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Personal Essay

Your teacher is going to gauge your capability to emphasis on one specific happening, a routine incident even and telling an essay in a fetching and engaging way rather than how much you loved your deceased dog, how brilliantly you played in the soccer game, or how narrowly your friend escaped death. Write about things you've done or people you know without taking examples from TV or magazines or the media unless it has an effect on you.

The coolest way to write a personal essay is to use the standard form: an initial introductory paragraph tailed by three paragraphs, each having five sentences at least, charting three main points and a concluding summary paragraph. Let’s say the key to continuing a reader’s interest is to be frank and honest exhibiting anxieties and qualms through detailed, true-life examples rather than intellectual concepts about what and how you think. Instead of just jabbering about yourself, define vivid scenes and what they meant to you.


What are Personal Essays?

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A personal essay is one of the ironic and most vibrant of all fictional forms. In a way, most essays are personal essays since they indicate what you consider, what you feel, about a certain topic. They characterize your work to communicate the point of view and feelings to others. Personal essays are a standard and popular form of non-fiction based on personal experience that often results in a lesson learned. A writer states experience without having to prove the point and requires only introducing the subject and theme.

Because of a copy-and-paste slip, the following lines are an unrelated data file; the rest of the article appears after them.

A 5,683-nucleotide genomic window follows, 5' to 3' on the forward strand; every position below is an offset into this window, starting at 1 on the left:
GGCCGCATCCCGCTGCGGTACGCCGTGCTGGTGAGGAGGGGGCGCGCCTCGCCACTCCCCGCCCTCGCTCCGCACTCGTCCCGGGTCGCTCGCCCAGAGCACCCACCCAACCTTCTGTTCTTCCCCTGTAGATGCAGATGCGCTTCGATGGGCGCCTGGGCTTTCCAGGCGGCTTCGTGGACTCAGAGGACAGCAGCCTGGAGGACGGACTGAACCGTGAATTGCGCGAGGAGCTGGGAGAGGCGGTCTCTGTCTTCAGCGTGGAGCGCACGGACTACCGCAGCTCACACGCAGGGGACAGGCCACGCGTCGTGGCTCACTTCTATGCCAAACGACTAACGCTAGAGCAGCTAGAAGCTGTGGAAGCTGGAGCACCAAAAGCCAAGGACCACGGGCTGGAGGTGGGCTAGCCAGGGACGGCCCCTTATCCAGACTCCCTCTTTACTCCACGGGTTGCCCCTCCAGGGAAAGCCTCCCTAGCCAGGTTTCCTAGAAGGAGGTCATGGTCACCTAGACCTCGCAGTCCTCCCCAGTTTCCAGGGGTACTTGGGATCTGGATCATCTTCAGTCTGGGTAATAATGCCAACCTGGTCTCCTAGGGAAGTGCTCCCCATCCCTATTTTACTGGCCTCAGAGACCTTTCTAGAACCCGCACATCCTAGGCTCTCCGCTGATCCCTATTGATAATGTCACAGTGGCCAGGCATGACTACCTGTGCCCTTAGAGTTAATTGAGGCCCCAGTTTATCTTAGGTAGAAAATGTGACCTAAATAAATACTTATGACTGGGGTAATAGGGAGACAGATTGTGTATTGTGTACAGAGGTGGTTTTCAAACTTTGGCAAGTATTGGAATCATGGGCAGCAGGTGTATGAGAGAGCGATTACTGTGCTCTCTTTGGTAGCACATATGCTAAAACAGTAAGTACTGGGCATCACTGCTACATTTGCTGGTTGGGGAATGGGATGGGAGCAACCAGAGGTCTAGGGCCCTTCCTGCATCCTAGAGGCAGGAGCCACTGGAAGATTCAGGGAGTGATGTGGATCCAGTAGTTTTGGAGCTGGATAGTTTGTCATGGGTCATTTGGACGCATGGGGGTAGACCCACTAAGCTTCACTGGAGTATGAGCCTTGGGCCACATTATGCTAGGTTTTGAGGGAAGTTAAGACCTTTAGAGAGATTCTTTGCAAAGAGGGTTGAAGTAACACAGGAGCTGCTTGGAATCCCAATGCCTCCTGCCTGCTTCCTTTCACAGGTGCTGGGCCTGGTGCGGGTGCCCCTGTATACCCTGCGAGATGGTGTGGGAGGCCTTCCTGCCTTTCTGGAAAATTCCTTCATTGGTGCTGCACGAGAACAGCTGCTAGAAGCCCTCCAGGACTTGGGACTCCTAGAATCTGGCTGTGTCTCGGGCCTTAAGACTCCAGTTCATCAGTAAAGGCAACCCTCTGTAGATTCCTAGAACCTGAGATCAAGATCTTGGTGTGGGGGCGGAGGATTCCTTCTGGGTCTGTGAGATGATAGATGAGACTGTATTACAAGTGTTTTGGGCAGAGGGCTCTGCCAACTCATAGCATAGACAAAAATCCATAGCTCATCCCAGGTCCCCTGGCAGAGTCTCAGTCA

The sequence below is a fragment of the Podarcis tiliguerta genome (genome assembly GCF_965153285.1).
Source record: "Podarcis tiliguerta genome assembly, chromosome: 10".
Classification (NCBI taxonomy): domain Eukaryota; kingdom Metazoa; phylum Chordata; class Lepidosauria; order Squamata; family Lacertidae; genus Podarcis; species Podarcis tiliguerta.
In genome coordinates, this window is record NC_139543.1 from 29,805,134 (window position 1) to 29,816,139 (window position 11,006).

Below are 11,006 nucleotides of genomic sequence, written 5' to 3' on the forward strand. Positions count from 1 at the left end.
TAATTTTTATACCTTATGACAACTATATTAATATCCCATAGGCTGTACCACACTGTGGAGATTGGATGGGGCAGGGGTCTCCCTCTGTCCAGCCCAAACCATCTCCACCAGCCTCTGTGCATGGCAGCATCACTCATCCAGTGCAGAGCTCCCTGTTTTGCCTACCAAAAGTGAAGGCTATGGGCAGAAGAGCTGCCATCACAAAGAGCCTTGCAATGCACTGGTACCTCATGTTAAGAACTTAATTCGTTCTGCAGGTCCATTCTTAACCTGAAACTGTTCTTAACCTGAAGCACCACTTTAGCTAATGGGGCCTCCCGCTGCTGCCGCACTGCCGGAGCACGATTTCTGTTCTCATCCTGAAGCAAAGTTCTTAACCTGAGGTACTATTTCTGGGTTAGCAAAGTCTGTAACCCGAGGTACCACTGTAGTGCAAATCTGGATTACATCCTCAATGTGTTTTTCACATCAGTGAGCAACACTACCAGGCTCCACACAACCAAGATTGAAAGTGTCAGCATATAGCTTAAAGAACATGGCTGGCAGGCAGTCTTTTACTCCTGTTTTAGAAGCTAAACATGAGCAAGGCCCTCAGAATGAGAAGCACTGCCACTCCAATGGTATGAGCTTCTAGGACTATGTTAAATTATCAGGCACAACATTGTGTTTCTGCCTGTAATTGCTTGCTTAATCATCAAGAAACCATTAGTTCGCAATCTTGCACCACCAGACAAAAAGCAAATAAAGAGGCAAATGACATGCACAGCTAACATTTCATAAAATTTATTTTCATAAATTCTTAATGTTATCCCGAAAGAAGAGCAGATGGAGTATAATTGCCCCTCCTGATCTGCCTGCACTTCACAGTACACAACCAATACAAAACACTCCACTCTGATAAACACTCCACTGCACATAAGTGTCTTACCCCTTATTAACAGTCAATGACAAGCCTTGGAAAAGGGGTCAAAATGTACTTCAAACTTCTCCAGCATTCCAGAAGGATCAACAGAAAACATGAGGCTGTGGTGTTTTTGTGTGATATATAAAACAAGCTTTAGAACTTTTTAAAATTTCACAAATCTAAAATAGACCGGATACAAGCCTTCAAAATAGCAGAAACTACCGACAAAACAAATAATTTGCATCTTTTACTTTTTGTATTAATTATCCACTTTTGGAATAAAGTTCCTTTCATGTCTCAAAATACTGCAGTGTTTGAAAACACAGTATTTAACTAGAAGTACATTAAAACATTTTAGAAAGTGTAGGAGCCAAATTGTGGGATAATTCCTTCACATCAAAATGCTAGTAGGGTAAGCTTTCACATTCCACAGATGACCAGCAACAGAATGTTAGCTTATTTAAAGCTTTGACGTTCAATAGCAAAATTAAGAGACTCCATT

Personal Essays are autobiographical where feelings, state of mind, emotions, personal opinions, and individual experiences are based on the topic and theme.

Avoid writing generically in personal essays and use specific examples that stick to one theme. Personal essays come in all kinds. Some are forms of coverage, for instance telling the truth about an occurrence. Personal Essays can also be hypothetical: questions about lost and found articles, opinions about missed chances opportunities and possessions that never were, or memoirs and chronicles that haunt you.

The Personal Essay as a Personal Narrative

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A personal narrative has the following elements:
  • Personal Essays are based on personal experiences, milestone or life-altering event gaining significant meaning insight or a lesson well learned.
  • Personal Essays include dialogue, metaphors, description, characterization, conflict, conspiracy, and setting which is written in an “I” point-of-view.
  • Personal Essays are autobiographical where the writer describes an event that resulted in some personal improvement.
  • The writer is honest with his/her readers using self-disclosure which need not be objective.
  • Personal Essays include writers dramatizing the story by using the scene building technique.
  • A scene includes location, intimate details, physical and specific descriptions, action, and dialogues.
  • Personal essays are a glimpse of the writer’s life which must include a lesson or meaning and not just write an interesting story.

Key Points to Remember

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A personal essay can be an opinion, an opinion that is based on a precise political or social concern or interest. The writer can state the delinquent, problems, provide clarifications, and then write a conclusion which states an important idea, opinion or point.
  1. Does the essay have a point? What is it and where did the writer (you) become aware of it?
  2. Does the essay's absurdity undermine from the point it’s trying to make?
  3. Are the paragraphs appropriate as some of the paragraphs in this essay are very short?
  4. Does the essay use quoted speech effectually?
  5. Does the essay end aptly, or the writer just got tired of writing?
  6. Was the essay too long or too short?

While writing a Personal Essay the writer frequently seeks to explain the truth or reality has he/she views it occasionally pondering a question. A topic is explored by the writer in his perspective presenting his opinion and initiating a conversation with his readers purely being subjective. It’s not mandatory the writer has to prove a point or show either sides of the argument. But it’s important to express personal state of mind, thoughts, feelings, and opinions on an issue in a reasonable manner.

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